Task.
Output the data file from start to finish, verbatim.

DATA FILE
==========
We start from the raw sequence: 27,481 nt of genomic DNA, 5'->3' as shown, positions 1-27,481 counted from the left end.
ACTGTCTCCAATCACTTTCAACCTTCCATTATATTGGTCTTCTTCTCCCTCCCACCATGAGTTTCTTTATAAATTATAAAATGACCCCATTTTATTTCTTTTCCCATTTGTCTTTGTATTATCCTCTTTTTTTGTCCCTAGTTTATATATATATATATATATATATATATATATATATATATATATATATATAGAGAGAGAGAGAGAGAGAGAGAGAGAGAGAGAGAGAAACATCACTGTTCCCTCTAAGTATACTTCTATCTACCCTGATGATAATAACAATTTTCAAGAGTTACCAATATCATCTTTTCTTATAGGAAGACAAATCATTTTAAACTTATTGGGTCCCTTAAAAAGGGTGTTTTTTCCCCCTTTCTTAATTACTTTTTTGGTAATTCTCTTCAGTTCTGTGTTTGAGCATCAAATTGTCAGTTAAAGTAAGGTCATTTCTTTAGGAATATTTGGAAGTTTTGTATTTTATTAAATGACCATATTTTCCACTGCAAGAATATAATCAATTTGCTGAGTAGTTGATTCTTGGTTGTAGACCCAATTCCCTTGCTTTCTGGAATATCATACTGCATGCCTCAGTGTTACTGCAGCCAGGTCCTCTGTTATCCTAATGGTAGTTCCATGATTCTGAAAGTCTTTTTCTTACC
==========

We start from the raw sequence: 27,481 nt of genomic DNA, 5'->3' as shown, positions 1-27,481 counted from the left end.
ACTGTCTCCAATCACTTTCAACCTTCCATTATATTGGTCTTCTTCTCCCTCCCACCATGAGTTTCTTTATAAATTATAAAATGACCCCATTTTATTTCTTTTCCCATTTGTCTTTGTATTATCCTCTTTTTTTGTCCCTAGTTTATATATATATATATATATATATATATATATATATATATATATATATATAGAGAGAGAGAGAGAGAGAGAGAGAGAGAGAGAGAGAAACATCACTGTTCCCTCTAAGTATACTTCTATCTACCCTGATGATAATAACAATTTTCAAGAGTTACCAATATCATCTTTTCTTATAGGAAGACAAATCATTTTAAACTTATTGGGTCCCTTAAAAAGGGTGTTTTTTCCCCCTTTCTTAATTACTTTTTTGGTAATTCTCTTCAGTTCTGTGTTTGAGCATCAAATTGTCAGTTAAAGTAAGGTCATTTCTTTAGGAATATTTGGAAGTTTTGTATTTTATTAAATGACCATATTTTCCACTGCAAGAATATAATCAATTTGCTGAGTAGTTGATTCTTGGTTGTAGACCCAATTCCCTTGCTTTCTGGAATATCATACTGCATGCCTCAGTGTTACTGCAGCCAGGTCCTCTGTTATCCTAATGGTAGTTCCATGATTCTGAAAGTCTTTTTCTTACC